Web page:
Brand extensions are nothing new. The reality is, we see more bad ones than good. Want proof?
- Cheetos flavored lip balm
- Chicken Soup for the Pet Lover’s Soul dog food (bad idea and really long name!)
- Starburst (yes the candy) shampoo, body gel and conditioner
There’s a great survey that is done every year by BrandWeek and TippingSprung (NYC branding agency) that highlights the best and the worst. A hat tip to Nancy Friedman’s post that reminded me of this annual brain food.
So what makes a smart brand extension?
Does it add value to the core brand?
Think of this a a math equation. Does A+B=C? If you take the core brand and add a new element, does it create something new that’s of value. One of the survey’s winners was the Red Cross who is now marketing emergency radios. You can see the logic and thought process that created the extension. Not only is the extension itself smart, but it reflects well and adds potency to the core brand.
The quizzical look factor.
You know that expression that a dog gets, when it cocks its head and looks confused? When you say, "hey, look Cheetos flavored lip balm" most people get that same expression. That’s a big clue that the extension is a disconnect. If the two elements are miles apart, it’s going to be tough to get the consumers to buy the connection.
Has anyone asked?
20 years ago, you couldn’t even find a Mickey and Minnie in wedding garb to use as a wedding cake topper. Today, Disney has a wedding pavilion on the grounds of Disney World and the bride can arrive in Cinderella’s coach, if she’d like. How did this come to be? Disney listened to its guests and their requests.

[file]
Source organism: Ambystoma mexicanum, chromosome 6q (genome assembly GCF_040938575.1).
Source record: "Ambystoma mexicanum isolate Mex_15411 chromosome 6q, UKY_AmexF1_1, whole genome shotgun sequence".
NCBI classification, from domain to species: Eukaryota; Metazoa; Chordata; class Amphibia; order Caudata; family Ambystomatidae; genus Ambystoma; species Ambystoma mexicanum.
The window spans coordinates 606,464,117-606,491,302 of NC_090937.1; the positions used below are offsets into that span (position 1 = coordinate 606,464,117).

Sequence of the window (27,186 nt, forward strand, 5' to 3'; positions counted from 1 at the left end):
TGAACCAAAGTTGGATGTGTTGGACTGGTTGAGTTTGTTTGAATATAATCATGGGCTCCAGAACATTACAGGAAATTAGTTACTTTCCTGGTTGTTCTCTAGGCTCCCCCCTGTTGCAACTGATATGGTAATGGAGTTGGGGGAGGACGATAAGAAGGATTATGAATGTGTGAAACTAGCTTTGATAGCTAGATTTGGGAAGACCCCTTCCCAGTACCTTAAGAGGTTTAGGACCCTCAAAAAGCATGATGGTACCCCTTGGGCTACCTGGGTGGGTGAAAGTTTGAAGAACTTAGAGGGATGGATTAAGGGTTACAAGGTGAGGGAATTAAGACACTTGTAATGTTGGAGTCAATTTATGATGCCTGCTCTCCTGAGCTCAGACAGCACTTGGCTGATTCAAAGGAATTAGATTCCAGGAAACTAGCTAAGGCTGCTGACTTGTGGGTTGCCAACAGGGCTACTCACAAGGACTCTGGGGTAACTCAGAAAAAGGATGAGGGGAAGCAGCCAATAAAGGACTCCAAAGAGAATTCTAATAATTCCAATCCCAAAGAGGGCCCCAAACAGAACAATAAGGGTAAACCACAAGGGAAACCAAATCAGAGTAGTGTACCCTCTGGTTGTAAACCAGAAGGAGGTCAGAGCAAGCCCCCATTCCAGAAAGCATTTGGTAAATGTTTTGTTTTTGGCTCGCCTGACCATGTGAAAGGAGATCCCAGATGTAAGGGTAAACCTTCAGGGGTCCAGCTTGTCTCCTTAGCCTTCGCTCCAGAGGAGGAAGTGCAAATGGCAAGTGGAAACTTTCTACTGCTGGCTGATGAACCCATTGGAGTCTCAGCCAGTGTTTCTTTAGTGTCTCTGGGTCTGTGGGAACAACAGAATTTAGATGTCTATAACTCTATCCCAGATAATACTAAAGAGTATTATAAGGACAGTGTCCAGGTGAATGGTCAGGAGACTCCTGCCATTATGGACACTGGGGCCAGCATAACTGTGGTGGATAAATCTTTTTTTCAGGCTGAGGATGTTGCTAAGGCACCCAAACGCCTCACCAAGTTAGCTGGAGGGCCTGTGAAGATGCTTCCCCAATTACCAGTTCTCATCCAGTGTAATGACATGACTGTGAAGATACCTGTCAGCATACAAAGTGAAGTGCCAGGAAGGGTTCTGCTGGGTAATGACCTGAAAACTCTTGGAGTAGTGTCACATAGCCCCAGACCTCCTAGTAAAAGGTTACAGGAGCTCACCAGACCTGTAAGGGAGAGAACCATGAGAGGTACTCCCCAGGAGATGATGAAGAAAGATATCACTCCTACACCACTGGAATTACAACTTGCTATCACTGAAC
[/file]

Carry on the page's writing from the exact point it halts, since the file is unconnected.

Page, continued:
Just this week, in the Wall Street Journal, I read that Disney is now partnering with couture bridal designer Kirstie Kelly to create Disney princess inspired wedding gowns. Check out the Orlando Sentinel story here. (Download kellydisney.pdf )
How credible is it?
Here’s one where I disagree with the survey results. They lauded the Snoop Dog extension into pet products, like dog beds. I’m sorry but just because the man’s made up name includes the word dog does not make him a dog bed or doggie coat expert. Could he be a funny spokesperson for a dog bed manufacturer? You bet. But that’s different than the man opening a line of dog sweaters.
Brand extensions are tricky business. Bottom line — how does it strengthen your core? How does it introduce you to new customers who would find benefit in both the parent and the extension? How does it add value to your current customers?
I completely agree, Drew. Part of my issue, for example, is what immediately comes to mind when you think of a product like Starburst. I think of sticky, yummy candy. But then when I connect that to Starburst bodywash, it makes me automatically think it’ll make me sticky. Not a good thing!
Hannah has a good point: does the new product fit? Are you (read: company) making me jump through hoops to figure this out?
On the other hand, what is not obvious that may still work because it’s unexpected?
So…you are in the dog park. Your dog gets loose. What the heck do you shout to get him to come back??
So do you dress him like a gangsta?
I know, I thought the same thing. Somehow there is nothing clean about a Starburst.
And I know some little girls like that sweet smell to their toiletries, but I can’t imagine many “big” girls do.
I agree completely. That’s what I meant with the quizzical look factor. If people react to the announcement of a new brand extension with that “I’m lost” look — you probably have missed a connection somewhere along the way.
I think unexpected is different from going too far off topic, don’t you?